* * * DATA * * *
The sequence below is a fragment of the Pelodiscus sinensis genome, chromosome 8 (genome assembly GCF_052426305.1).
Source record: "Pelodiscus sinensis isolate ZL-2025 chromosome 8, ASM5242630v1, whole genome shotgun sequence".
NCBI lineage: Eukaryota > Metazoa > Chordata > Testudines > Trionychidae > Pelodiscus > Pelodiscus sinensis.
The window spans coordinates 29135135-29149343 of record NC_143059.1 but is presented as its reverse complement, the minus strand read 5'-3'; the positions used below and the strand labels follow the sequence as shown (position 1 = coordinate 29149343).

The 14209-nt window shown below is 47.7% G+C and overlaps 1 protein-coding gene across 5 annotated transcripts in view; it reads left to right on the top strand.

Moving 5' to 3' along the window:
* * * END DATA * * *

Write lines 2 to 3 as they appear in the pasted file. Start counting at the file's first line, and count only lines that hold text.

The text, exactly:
Source record: "Pelodiscus sinensis isolate ZL-2025 chromosome 8, ASM5242630v1, whole genome shotgun sequence".
NCBI lineage: Eukaryota > Metazoa > Chordata > Testudines > Trionychidae > Pelodiscus > Pelodiscus sinensis.